ENTWINED: Knowledge & power in the age of Captain Cook
Aug
23
to Oct 13

ENTWINED: Knowledge & power in the age of Captain Cook

August 2018 marks 250 years since Captain James Cook set sail on a voyage of discovery considered by many to be the most significant in world history. Inspired by some of The Portico Library’s most fascinating items – first editions of Cook’s illustrated journals and the accompanying publications – we will select and present items from the collection that expose some of the motivating ideologies and streams of thought behind the encounters of the period.

This exhibition will take the form of a unique textile installation, accompanied by further treasures from the Library’s collection published during Cook’s lifetime, including Carl Linnaeus’ pioneering natural history volume 'Flora Lapponica', Adam Smith’s master work 'The Wealth of Nations', and Voltaire’s revolutionary satire 'Candide'. This project marks the start of a new ongoing collaboration with members of the Menzies Centre for Australian Studies, King’s College London.

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Seventeen Artists*
Sep
1
to Sep 30

Seventeen Artists*

This series will present seventeen artistic personalities, selecting some examples from different centuries: we will look at their lives and their art, put them into context, and as a result of the analysis of their biographies, we will acknowledge how their identity as female artists affected their careers, their work and their role for the following generations. These four sessions can be joined as stand-alone events or attended as a course to receive the full benefit of Sara’s inspiring teaching style. These sessions are perfect for anyone who wishes to strengthen their knowledge of the History of Art.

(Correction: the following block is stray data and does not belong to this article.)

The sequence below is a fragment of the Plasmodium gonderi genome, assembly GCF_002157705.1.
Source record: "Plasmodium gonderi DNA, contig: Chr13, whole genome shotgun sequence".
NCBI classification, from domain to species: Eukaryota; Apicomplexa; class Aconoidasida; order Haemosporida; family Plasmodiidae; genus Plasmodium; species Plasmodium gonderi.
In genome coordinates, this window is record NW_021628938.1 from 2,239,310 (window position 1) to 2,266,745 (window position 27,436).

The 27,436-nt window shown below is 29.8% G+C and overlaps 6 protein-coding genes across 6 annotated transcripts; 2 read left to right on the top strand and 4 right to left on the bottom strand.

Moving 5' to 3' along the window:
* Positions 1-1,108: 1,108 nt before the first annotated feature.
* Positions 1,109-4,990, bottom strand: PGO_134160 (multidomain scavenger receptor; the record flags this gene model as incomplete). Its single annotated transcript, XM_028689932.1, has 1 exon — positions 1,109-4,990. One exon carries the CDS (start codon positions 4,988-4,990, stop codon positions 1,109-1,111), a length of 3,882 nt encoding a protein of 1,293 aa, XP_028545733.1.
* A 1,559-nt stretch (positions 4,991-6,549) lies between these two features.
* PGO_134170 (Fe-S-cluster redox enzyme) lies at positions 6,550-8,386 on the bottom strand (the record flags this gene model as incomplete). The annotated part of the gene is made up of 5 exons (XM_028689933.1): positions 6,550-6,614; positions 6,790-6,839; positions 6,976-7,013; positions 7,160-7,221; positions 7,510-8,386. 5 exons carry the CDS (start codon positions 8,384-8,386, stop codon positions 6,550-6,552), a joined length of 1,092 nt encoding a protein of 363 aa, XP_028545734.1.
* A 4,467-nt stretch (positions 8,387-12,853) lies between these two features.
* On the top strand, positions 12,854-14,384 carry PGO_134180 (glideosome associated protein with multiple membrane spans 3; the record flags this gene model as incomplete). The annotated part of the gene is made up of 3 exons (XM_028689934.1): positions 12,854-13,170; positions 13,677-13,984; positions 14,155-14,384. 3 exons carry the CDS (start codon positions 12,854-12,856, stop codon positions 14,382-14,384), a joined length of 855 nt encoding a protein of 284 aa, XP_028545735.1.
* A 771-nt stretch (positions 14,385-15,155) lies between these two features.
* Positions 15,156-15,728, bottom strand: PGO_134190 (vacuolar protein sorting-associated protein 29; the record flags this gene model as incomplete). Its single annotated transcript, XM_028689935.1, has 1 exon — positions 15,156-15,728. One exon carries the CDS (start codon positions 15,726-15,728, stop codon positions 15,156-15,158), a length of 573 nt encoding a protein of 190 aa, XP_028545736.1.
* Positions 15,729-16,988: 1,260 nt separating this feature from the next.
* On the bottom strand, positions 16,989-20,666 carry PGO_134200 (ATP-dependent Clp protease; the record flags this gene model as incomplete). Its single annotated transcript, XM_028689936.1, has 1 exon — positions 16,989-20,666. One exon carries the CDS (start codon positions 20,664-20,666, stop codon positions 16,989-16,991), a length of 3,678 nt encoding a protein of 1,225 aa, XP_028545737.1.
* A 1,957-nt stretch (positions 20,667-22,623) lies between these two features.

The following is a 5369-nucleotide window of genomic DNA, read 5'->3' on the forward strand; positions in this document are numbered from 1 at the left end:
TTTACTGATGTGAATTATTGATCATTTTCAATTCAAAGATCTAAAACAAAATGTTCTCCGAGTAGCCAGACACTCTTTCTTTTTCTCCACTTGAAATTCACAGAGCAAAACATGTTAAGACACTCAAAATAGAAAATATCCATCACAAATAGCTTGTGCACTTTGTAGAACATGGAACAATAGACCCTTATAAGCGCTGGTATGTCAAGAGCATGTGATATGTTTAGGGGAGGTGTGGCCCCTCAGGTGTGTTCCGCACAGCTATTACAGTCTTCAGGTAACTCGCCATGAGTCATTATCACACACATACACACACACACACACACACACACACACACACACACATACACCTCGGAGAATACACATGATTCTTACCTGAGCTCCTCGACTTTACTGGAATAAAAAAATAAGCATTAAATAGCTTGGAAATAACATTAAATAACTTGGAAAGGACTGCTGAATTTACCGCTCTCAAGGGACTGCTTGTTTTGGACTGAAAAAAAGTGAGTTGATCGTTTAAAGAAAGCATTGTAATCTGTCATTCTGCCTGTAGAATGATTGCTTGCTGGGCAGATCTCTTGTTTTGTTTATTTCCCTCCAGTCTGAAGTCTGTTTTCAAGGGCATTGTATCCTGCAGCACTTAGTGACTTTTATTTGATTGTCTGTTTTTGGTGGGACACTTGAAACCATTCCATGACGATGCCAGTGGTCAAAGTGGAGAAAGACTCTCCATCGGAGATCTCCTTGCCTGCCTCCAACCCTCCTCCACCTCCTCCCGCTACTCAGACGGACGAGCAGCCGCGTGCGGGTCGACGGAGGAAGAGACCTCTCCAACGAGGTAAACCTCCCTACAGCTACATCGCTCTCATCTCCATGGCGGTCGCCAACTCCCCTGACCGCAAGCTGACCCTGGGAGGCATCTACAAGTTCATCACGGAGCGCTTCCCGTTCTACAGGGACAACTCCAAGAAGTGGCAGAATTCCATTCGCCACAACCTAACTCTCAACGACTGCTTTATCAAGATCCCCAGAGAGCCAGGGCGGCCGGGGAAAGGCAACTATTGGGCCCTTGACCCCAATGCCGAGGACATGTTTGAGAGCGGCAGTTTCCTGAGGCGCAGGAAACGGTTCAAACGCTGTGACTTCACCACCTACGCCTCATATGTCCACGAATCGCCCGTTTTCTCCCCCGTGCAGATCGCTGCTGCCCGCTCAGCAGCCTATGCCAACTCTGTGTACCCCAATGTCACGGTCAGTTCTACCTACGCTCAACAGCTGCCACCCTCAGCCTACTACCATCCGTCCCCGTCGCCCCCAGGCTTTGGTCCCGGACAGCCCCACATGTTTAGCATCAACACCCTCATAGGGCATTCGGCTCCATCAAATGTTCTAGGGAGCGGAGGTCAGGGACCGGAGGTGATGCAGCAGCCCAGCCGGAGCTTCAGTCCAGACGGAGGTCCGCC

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Captain Cook's Endeavour
Sep
20
6:30 PM18:30

Captain Cook's Endeavour

This talk is brought to you during The Portico Library's exhibition, ENTWINED: Knowledge & power in the age of Captain Cook. August 2018 marks 250 years since Captain James Cook set sail on a voyage of discovery considered by many to be the most significant in world history. Inspired by some of The Portico Library’s most fascinating items – first editions of Cook’s illustrated journals and the accompanying publications – we will select and present items from the collection that expose some of the motivating ideologies and streams of thought behind the encounters of the period.

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Writers' Evening: Hope Road at The Portico
Sep
25
6:30 PM18:30

Writers' Evening: Hope Road at The Portico

The Portico Library is delighted to host three outstanding authors, represented by HopeRoad publishing house in London. These authors will read their work at a laidback literary event with drinks and light canapes provided. Discover these trans-cultural fiction writers and discuss the topics they inspire with the other guests in a warm and welcoming atmosphere.

HopeRoad promotes inclusive literature with a focus of Africa, Asia and the Caribbean. They support often neglected voices and many of their YA titles focus on issues dealing with identity, cultural stereo-typing and disability. At the heart of their publishing is the love of outstanding writing.

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The Victorians & the Reinvention of The Italian Renaissance
Sep
27
6:30 PM18:30

The Victorians & the Reinvention of The Italian Renaissance